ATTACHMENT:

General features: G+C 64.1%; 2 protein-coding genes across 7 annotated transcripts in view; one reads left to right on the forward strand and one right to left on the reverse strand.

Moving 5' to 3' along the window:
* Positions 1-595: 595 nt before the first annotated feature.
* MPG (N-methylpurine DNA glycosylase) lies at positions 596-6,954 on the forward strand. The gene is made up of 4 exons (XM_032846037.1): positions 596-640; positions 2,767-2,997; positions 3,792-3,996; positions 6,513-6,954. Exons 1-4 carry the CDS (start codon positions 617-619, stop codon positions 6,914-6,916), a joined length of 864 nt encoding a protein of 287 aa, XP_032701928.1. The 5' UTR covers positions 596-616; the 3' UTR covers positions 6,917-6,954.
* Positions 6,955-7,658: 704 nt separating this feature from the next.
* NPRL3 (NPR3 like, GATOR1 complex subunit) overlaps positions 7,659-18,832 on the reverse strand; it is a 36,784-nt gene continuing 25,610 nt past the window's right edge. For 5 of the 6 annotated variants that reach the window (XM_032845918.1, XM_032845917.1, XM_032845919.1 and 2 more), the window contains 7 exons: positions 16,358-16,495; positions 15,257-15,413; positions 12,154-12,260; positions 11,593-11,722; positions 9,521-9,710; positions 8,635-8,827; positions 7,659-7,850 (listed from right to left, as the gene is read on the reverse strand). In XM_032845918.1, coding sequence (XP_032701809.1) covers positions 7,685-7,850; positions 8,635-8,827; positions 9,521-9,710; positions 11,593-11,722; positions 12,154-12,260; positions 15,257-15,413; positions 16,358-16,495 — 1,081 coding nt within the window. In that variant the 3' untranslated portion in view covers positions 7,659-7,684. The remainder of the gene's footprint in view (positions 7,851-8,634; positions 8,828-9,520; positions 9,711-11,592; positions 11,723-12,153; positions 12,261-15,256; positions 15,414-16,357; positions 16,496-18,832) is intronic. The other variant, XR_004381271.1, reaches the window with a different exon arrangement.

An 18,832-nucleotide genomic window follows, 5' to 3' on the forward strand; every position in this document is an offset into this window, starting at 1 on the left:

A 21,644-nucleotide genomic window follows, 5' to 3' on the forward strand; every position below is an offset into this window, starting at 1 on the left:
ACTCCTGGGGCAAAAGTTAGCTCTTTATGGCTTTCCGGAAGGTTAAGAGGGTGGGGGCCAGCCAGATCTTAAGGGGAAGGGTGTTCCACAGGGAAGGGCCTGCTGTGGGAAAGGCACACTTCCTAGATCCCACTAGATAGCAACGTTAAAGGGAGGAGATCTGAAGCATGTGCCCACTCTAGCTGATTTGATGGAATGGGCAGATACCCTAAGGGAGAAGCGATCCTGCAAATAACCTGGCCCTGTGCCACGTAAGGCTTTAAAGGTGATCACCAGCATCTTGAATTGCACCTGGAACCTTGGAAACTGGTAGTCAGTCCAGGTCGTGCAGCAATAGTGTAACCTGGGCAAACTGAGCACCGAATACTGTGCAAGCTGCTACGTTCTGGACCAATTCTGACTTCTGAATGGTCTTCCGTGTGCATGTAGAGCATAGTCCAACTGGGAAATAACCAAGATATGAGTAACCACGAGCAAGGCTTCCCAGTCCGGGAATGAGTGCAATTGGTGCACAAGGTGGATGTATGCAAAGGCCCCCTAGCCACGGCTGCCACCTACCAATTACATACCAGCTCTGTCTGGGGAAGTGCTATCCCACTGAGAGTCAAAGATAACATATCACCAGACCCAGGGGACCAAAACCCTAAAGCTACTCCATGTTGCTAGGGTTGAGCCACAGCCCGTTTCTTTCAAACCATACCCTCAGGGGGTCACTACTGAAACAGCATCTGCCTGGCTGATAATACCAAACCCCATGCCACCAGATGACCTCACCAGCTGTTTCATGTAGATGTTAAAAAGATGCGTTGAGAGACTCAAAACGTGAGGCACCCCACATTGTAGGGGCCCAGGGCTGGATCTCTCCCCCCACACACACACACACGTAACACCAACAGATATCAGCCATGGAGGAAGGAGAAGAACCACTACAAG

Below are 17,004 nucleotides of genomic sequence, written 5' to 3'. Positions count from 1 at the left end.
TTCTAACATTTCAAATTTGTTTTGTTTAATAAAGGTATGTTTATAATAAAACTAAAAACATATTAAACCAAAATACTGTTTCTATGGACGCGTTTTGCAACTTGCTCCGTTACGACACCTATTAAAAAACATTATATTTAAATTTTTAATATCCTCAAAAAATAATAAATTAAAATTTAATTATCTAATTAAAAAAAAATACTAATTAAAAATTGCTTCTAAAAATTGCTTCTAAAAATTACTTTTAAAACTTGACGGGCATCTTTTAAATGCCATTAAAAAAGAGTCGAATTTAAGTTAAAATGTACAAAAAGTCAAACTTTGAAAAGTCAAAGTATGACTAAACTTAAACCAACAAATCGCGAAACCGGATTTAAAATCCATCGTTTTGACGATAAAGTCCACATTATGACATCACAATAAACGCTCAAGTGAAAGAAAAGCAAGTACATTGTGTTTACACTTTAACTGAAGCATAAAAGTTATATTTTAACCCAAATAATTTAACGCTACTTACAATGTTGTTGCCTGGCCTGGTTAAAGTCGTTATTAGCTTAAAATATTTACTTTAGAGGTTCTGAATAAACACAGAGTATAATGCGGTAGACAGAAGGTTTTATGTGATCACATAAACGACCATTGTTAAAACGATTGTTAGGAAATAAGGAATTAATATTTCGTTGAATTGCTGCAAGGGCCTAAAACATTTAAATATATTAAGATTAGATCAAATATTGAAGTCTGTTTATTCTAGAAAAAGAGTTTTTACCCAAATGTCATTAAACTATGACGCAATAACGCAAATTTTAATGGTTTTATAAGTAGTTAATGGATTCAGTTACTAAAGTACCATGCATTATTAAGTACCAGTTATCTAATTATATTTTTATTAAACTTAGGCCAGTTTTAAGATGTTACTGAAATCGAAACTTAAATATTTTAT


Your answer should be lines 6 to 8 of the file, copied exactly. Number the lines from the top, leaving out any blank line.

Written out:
* NPRL3 (NPR3 like, GATOR1 complex subunit) overlaps positions 7,659-18,832 on the reverse strand; it is a 36,784-nt gene continuing 25,610 nt past the window's right edge. For 5 of the 6 annotated variants that reach the window (XM_032845918.1, XM_032845917.1, XM_032845919.1 and 2 more), the window contains 7 exons: positions 16,358-16,495; positions 15,257-15,413; positions 12,154-12,260; positions 11,593-11,722; positions 9,521-9,710; positions 8,635-8,827; positions 7,659-7,850 (listed from right to left, as the gene is read on the reverse strand). In XM_032845918.1, coding sequence (XP_032701809.1) covers positions 7,685-7,850; positions 8,635-8,827; positions 9,521-9,710; positions 11,593-11,722; positions 12,154-12,260; positions 15,257-15,413; positions 16,358-16,495 — 1,081 coding nt within the window. In that variant the 3' untranslated portion in view covers positions 7,659-7,684. The remainder of the gene's footprint in view (positions 7,851-8,634; positions 8,828-9,520; positions 9,711-11,592; positions 11,723-12,153; positions 12,261-15,256; positions 15,414-16,357; positions 16,496-18,832) is intronic. The other variant, XR_004381271.1, reaches the window with a different exon arrangement.

An 18,832-nucleotide genomic window follows, 5' to 3' on the forward strand; every position in this document is an offset into this window, starting at 1 on the left:

A 21,644-nucleotide genomic window follows, 5' to 3' on the forward strand; every position below is an offset into this window, starting at 1 on the left: